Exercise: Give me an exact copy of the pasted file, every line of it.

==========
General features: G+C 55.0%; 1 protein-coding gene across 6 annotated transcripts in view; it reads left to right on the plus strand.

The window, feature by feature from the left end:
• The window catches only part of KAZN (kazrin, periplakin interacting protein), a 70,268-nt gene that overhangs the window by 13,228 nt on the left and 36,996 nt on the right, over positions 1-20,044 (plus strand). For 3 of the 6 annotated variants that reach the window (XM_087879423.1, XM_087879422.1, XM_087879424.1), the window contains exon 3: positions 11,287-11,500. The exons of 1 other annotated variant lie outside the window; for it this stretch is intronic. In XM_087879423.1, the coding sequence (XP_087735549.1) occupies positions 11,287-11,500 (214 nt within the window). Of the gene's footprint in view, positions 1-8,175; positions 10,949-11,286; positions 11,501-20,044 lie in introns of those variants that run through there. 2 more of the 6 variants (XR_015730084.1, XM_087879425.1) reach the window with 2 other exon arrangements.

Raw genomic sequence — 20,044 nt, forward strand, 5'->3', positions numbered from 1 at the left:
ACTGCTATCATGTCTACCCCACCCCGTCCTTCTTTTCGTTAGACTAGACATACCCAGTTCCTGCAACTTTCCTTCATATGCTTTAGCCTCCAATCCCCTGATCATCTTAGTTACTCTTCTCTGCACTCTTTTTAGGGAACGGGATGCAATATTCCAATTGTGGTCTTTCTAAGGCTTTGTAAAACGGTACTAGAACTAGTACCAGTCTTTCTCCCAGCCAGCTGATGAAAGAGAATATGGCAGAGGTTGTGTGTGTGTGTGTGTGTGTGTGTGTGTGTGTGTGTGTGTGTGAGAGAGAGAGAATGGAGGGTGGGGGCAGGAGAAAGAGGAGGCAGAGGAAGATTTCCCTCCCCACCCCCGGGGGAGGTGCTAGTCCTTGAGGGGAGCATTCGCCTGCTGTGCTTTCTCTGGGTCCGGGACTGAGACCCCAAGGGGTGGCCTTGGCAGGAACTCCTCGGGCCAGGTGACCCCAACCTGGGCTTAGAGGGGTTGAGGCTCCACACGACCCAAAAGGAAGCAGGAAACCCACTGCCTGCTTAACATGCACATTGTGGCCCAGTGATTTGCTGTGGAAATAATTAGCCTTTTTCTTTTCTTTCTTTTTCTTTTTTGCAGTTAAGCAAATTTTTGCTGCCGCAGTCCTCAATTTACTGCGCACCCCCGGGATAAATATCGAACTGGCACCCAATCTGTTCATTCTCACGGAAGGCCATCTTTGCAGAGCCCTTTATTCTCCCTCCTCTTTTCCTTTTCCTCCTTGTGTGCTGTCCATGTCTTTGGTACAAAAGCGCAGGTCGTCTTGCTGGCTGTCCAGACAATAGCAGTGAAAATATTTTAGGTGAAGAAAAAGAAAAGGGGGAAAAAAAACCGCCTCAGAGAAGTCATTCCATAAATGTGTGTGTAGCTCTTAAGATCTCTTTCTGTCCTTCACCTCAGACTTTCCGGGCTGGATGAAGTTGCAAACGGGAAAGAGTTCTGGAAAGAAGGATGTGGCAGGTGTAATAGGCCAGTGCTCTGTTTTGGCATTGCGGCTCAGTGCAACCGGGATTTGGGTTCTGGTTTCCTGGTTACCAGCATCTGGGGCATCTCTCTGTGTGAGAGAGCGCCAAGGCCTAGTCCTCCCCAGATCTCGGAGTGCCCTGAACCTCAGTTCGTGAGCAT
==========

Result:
General features: G+C 55.0%; 1 protein-coding gene across 6 annotated transcripts in view; it reads left to right on the plus strand.

The window, feature by feature from the left end:
• The window catches only part of KAZN (kazrin, periplakin interacting protein), a 70,268-nt gene that overhangs the window by 13,228 nt on the left and 36,996 nt on the right, over positions 1-20,044 (plus strand). For 3 of the 6 annotated variants that reach the window (XM_087879423.1, XM_087879422.1, XM_087879424.1), the window contains exon 3: positions 11,287-11,500. The exons of 1 other annotated variant lie outside the window; for it this stretch is intronic. In XM_087879423.1, the coding sequence (XP_087735549.1) occupies positions 11,287-11,500 (214 nt within the window). Of the gene's footprint in view, positions 1-8,175; positions 10,949-11,286; positions 11,501-20,044 lie in introns of those variants that run through there. 2 more of the 6 variants (XR_015730084.1, XM_087879425.1) reach the window with 2 other exon arrangements.

Raw genomic sequence — 20,044 nt, forward strand, 5'->3', positions numbered from 1 at the left:
ACTGCTATCATGTCTACCCCACCCCGTCCTTCTTTTCGTTAGACTAGACATACCCAGTTCCTGCAACTTTCCTTCATATGCTTTAGCCTCCAATCCCCTGATCATCTTAGTTACTCTTCTCTGCACTCTTTTTAGGGAACGGGATGCAATATTCCAATTGTGGTCTTTCTAAGGCTTTGTAAAACGGTACTAGAACTAGTACCAGTCTTTCTCCCAGCCAGCTGATGAAAGAGAATATGGCAGAGGTTGTGTGTGTGTGTGTGTGTGTGTGTGTGTGTGTGTGTGTGTGTGAGAGAGAGAGAATGGAGGGTGGGGGCAGGAGAAAGAGGAGGCAGAGGAAGATTTCCCTCCCCACCCCCGGGGGAGGTGCTAGTCCTTGAGGGGAGCATTCGCCTGCTGTGCTTTCTCTGGGTCCGGGACTGAGACCCCAAGGGGTGGCCTTGGCAGGAACTCCTCGGGCCAGGTGACCCCAACCTGGGCTTAGAGGGGTTGAGGCTCCACACGACCCAAAAGGAAGCAGGAAACCCACTGCCTGCTTAACATGCACATTGTGGCCCAGTGATTTGCTGTGGAAATAATTAGCCTTTTTCTTTTCTTTCTTTTTCTTTTTTGCAGTTAAGCAAATTTTTGCTGCCGCAGTCCTCAATTTACTGCGCACCCCCGGGATAAATATCGAACTGGCACCCAATCTGTTCATTCTCACGGAAGGCCATCTTTGCAGAGCCCTTTATTCTCCCTCCTCTTTTCCTTTTCCTCCTTGTGTGCTGTCCATGTCTTTGGTACAAAAGCGCAGGTCGTCTTGCTGGCTGTCCAGACAATAGCAGTGAAAATATTTTAGGTGAAGAAAAAGAAAAGGGGGAAAAAAAACCGCCTCAGAGAAGTCATTCCATAAATGTGTGTGTAGCTCTTAAGATCTCTTTCTGTCCTTCACCTCAGACTTTCCGGGCTGGATGAAGTTGCAAACGGGAAAGAGTTCTGGAAAGAAGGATGTGGCAGGTGTAATAGGCCAGTGCTCTGTTTTGGCATTGCGGCTCAGTGCAACCGGGATTTGGGTTCTGGTTTCCTGGTTACCAGCATCTGGGGCATCTCTCTGTGTGAGAGAGCGCCAAGGCCTAGTCCTCCCCAGATCTCGGAGTGCCCTGAACCTCAGTTCGTGAGCAT